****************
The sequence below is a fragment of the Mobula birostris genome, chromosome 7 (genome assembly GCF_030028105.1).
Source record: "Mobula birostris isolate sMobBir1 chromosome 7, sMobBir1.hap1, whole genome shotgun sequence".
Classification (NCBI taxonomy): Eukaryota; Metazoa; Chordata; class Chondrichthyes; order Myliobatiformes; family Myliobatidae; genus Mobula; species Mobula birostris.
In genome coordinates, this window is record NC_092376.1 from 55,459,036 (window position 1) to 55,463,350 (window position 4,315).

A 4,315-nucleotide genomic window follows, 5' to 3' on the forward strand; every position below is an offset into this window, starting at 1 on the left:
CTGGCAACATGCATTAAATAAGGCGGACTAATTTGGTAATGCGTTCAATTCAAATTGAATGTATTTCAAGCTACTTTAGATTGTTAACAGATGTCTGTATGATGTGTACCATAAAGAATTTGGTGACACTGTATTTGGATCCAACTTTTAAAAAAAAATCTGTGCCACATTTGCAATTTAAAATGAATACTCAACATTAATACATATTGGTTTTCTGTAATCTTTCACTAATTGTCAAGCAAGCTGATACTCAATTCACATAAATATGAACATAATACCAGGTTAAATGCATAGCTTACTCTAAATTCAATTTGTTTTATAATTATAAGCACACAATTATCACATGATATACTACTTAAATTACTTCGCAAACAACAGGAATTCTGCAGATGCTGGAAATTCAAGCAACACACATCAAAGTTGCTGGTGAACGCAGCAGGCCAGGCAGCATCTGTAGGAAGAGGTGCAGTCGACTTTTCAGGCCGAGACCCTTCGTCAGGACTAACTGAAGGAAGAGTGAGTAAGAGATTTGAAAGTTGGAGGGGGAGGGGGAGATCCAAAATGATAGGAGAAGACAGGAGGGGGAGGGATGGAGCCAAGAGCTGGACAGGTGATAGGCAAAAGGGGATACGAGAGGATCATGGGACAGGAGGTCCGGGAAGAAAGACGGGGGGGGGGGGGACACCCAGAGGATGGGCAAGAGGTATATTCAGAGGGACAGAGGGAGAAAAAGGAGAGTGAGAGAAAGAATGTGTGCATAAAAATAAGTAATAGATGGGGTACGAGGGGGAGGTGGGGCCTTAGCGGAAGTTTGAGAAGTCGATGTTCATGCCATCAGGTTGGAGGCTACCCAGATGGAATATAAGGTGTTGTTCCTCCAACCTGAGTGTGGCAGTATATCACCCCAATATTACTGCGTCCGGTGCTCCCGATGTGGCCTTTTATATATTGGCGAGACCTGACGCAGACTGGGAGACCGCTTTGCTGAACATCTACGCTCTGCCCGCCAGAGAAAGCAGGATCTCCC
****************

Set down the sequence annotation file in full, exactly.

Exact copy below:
The sequence below is a fragment of the Mobula birostris genome, chromosome 7 (genome assembly GCF_030028105.1).
Source record: "Mobula birostris isolate sMobBir1 chromosome 7, sMobBir1.hap1, whole genome shotgun sequence".
Classification (NCBI taxonomy): Eukaryota; Metazoa; Chordata; class Chondrichthyes; order Myliobatiformes; family Myliobatidae; genus Mobula; species Mobula birostris.
In genome coordinates, this window is record NC_092376.1 from 55,459,036 (window position 1) to 55,463,350 (window position 4,315).

A 4,315-nucleotide genomic window follows, 5' to 3' on the forward strand; every position below is an offset into this window, starting at 1 on the left:
CTGGCAACATGCATTAAATAAGGCGGACTAATTTGGTAATGCGTTCAATTCAAATTGAATGTATTTCAAGCTACTTTAGATTGTTAACAGATGTCTGTATGATGTGTACCATAAAGAATTTGGTGACACTGTATTTGGATCCAACTTTTAAAAAAAAATCTGTGCCACATTTGCAATTTAAAATGAATACTCAACATTAATACATATTGGTTTTCTGTAATCTTTCACTAATTGTCAAGCAAGCTGATACTCAATTCACATAAATATGAACATAATACCAGGTTAAATGCATAGCTTACTCTAAATTCAATTTGTTTTATAATTATAAGCACACAATTATCACATGATATACTACTTAAATTACTTCGCAAACAACAGGAATTCTGCAGATGCTGGAAATTCAAGCAACACACATCAAAGTTGCTGGTGAACGCAGCAGGCCAGGCAGCATCTGTAGGAAGAGGTGCAGTCGACTTTTCAGGCCGAGACCCTTCGTCAGGACTAACTGAAGGAAGAGTGAGTAAGAGATTTGAAAGTTGGAGGGGGAGGGGGAGATCCAAAATGATAGGAGAAGACAGGAGGGGGAGGGATGGAGCCAAGAGCTGGACAGGTGATAGGCAAAAGGGGATACGAGAGGATCATGGGACAGGAGGTCCGGGAAGAAAGACGGGGGGGGGGGGGACACCCAGAGGATGGGCAAGAGGTATATTCAGAGGGACAGAGGGAGAAAAAGGAGAGTGAGAGAAAGAATGTGTGCATAAAAATAAGTAATAGATGGGGTACGAGGGGGAGGTGGGGCCTTAGCGGAAGTTTGAGAAGTCGATGTTCATGCCATCAGGTTGGAGGCTACCCAGATGGAATATAAGGTGTTGTTCCTCCAACCTGAGTGTGGCAGTATATCACCCCAATATTACTGCGTCCGGTGCTCCCGATGTGGCCTTTTATATATTGGCGAGACCTGACGCAGACTGGGAGACCGCTTTGCTGAACATCTACGCTCTGCCCGCCAGAGAAAGCAGGATCTCCC